From left, Barry Lebowitz, Burt Cloud, Sherry Cloud, Suzy Smith, LuAnn Waller and Tim Waller.
From left, Barry Lebowitz, Burt Cloud, Sherry Cloud, Suzy Smith, LuAnn Waller and Tim Waller.

Barry Lebowitz said he remembers when residents living around the historic Crossroads Cemetery became a neighborhood.

In 2010, Verizon applied for a permit to erect a cell phone tower across from the historic Crossroads Cemetery.

“That was the lynchpin,” Lebowitz said. “That’s exactly what did it. When we got that notice, everybody’s ears perked up.”

The cell tower proposal fired up the community and resulted in the creation of the Historic Cross Roads Community Association, a group that includes roughly half a dozen subdivisions near the intersections of Dupree Drive Northwest, Old Powers Ferry Road Northwest and Mt. Vernon Highway Northwest.

Lebowitz is a founding member of the group. The neighborhood is zoned for Heards Ferry Elementary School and Riverwood International Charter School. Holy Innocents’ Episcopal School is located in the heart of the community, next to the historic cemetery.

The subdivisions are full of expensive houses on quiet streets, sitting at a safe distance from the congestion along Roswell Road.

“These neighborhoods are some of the nicest in the metro area,” Lebowitz said. “We have really nice, hilly terrain.”

Neighbors succeeded in keeping the cell tower out of their neighborhood. In the process, they noticed other things they thought needed work. The water tank near the proposed cell tower site was rusted and hadn’t been painted in 20 years. There was right of way at the intersection of Dupree and Mt. Vernon that Lebowitz described as a “mud bank.”

Though the proposed site for the cell tower was in Sandy Springs, it actually belonged to the city of Atlanta. AT&T had also bought a nearby piece of property and installed utility boxes, Lebowitz said.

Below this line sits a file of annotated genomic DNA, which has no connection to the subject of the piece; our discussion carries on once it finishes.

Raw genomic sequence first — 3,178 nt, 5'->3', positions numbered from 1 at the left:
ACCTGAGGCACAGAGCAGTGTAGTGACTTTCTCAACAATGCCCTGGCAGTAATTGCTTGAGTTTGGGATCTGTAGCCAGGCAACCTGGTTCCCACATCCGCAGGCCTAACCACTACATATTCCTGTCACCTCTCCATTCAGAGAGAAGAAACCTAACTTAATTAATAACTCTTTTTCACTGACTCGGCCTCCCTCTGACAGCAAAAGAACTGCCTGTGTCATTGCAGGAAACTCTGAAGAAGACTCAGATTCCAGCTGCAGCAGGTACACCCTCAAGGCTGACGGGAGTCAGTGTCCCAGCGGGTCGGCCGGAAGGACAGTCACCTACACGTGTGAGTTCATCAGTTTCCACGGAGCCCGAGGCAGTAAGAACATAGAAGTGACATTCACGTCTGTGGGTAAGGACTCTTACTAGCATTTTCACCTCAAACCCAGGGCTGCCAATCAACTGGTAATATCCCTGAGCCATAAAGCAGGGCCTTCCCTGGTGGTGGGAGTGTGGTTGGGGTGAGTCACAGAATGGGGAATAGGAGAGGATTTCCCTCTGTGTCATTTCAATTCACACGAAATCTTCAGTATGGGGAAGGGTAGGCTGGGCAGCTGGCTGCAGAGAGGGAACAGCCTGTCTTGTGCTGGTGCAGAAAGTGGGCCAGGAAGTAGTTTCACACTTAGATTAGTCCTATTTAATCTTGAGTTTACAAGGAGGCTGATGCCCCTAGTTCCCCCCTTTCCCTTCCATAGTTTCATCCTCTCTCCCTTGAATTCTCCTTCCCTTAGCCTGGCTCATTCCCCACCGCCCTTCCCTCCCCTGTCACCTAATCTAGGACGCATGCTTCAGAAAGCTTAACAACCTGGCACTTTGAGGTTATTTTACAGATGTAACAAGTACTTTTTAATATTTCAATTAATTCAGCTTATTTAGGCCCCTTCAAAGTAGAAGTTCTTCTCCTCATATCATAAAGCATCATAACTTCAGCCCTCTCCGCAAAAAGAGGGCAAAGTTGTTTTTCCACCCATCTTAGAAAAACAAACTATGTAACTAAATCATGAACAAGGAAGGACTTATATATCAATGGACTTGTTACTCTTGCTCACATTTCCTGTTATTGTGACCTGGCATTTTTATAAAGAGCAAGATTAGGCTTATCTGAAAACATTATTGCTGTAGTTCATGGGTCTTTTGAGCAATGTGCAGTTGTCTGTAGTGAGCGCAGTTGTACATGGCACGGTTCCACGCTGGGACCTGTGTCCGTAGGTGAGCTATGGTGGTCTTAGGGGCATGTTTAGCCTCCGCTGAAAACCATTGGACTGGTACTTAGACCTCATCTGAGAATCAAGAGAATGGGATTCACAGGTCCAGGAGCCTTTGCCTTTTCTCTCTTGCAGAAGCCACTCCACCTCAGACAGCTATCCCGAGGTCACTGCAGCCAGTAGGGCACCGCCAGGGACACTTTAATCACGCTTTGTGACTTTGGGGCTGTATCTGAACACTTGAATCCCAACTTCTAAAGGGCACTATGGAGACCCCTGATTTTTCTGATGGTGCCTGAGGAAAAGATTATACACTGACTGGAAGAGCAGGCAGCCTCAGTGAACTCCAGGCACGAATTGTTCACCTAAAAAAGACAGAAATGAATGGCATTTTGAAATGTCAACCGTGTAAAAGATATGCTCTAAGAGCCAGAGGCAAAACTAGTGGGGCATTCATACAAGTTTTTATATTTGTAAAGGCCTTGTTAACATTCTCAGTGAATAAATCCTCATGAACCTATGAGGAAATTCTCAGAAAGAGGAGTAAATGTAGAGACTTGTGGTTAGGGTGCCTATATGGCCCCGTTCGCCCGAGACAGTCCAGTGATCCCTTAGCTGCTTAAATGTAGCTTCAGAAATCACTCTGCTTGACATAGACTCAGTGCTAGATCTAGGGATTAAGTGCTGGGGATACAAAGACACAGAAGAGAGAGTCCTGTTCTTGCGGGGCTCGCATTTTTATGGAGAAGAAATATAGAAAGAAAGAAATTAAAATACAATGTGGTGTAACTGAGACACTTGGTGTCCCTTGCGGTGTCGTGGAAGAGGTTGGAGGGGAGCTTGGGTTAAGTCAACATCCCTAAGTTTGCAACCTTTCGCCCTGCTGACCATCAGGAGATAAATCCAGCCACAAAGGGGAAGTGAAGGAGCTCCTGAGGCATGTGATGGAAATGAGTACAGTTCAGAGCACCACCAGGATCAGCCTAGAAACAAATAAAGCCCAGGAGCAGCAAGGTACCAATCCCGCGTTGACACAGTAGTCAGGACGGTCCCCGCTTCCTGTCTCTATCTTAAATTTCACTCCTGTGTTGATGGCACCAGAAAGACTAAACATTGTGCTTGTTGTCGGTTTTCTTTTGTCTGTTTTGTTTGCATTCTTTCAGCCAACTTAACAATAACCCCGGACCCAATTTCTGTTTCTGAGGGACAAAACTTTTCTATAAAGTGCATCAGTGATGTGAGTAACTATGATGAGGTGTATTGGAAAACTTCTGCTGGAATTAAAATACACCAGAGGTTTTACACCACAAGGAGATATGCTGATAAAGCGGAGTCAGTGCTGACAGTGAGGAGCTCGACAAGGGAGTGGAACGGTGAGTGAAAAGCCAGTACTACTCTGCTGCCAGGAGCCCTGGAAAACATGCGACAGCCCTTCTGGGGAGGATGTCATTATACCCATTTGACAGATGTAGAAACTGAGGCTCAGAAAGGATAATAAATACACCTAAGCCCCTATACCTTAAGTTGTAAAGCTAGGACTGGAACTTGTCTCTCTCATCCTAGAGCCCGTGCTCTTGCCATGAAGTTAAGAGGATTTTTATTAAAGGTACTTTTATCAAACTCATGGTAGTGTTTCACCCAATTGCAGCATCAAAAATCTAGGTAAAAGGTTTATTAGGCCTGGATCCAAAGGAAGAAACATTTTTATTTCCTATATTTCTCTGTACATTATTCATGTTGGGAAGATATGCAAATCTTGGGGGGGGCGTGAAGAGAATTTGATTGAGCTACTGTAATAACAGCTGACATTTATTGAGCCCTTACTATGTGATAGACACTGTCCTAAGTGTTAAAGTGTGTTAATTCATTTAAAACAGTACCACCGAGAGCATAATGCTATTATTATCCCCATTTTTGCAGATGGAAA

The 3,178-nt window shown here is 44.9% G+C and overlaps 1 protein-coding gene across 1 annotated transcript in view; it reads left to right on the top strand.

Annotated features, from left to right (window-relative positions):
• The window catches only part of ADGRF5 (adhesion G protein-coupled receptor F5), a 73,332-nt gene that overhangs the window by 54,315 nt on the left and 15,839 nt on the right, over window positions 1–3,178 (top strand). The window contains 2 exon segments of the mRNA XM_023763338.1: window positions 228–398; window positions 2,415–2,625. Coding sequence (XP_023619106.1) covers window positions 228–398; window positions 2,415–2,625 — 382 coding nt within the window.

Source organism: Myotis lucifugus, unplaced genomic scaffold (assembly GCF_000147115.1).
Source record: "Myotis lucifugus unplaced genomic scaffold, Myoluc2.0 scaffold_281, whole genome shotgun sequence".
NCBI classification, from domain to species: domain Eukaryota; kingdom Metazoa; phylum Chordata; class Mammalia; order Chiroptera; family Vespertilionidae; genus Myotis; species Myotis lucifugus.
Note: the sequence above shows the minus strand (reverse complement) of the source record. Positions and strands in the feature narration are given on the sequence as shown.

“AT&T planted a number of shrubs and trees in front of their boxes for us and we mulched it and all that stuff, and it’s much better. When the shrubs grow, they’ll be out of sight,” Lebowitz said. “We got Watershed in Atlanta involved … They planted 30 or more fairly large trees and then re-pinestrawed everything.”

Lebowitz said the neighbors also pitched in and the group received additional support from the city of Sandy Springs.

“There’s a park next to the church and the neighborhoods, and Sandy Springs spruced that up and now we maintain it,” he said. “We spend a lot of manual labor ourselves maintaining things.”

The community association also wants to beautify the Crossroads Cemetery.

The neighborhood’s location is its biggest asset, Lebowitz said. He said accessibility to the rest of metro Atlanta is a key selling point.

“I can get to Buckhead four different ways,” Lebowitz said.

Jamie Kleber has lived in the neighborhood for 12 years and said she became involved with the group during the fight over the cell tower. She said the easy access to other parts of metro Atlanta is important to her as well. She also enjoys interacting with her neighbors.

“People are really friendly and nice,” Kleber said. “It’s very family friendly.”

Karen Ford said the neighborhood is “the best place in Atlanta to live. It’s close to everything, you’re not under the horrible management of the city of Atlanta, but you’re in a great area.”

Lebowitz said neighbors and city officials are both on the same page with regard to cell towers.

During its Feb. 19 meeting, Sandy Springs City Council unanimously approved a resolution opposing House Bill 176, a bill that council members say undermines city cell tower regulations approved in December. As of March 1, the bill was still working its way through committees in the state House of Representatives.

“Every municipality in Georgia has their own ordinance about how to deal with those,” Lebowitz said. “I think this is a typical kind of lobbying effort by the telecommunications industry because they want to build more towers.”

The Historic Cross Roads Community Association won’t make it easy for the telecommunications companies. The House bill has jolted the neighborhood into action again.

“We jumped on it,” Lebowitz said. “We got — I don’t know, maybe 50 — letters written to the legislators on that particular committee and our representatives, as well as others.”

Dan Whisenhunt

Dan Whisenhunt wrote for Reporter Newspapers from 2011 - 2014. He is the founder and editor of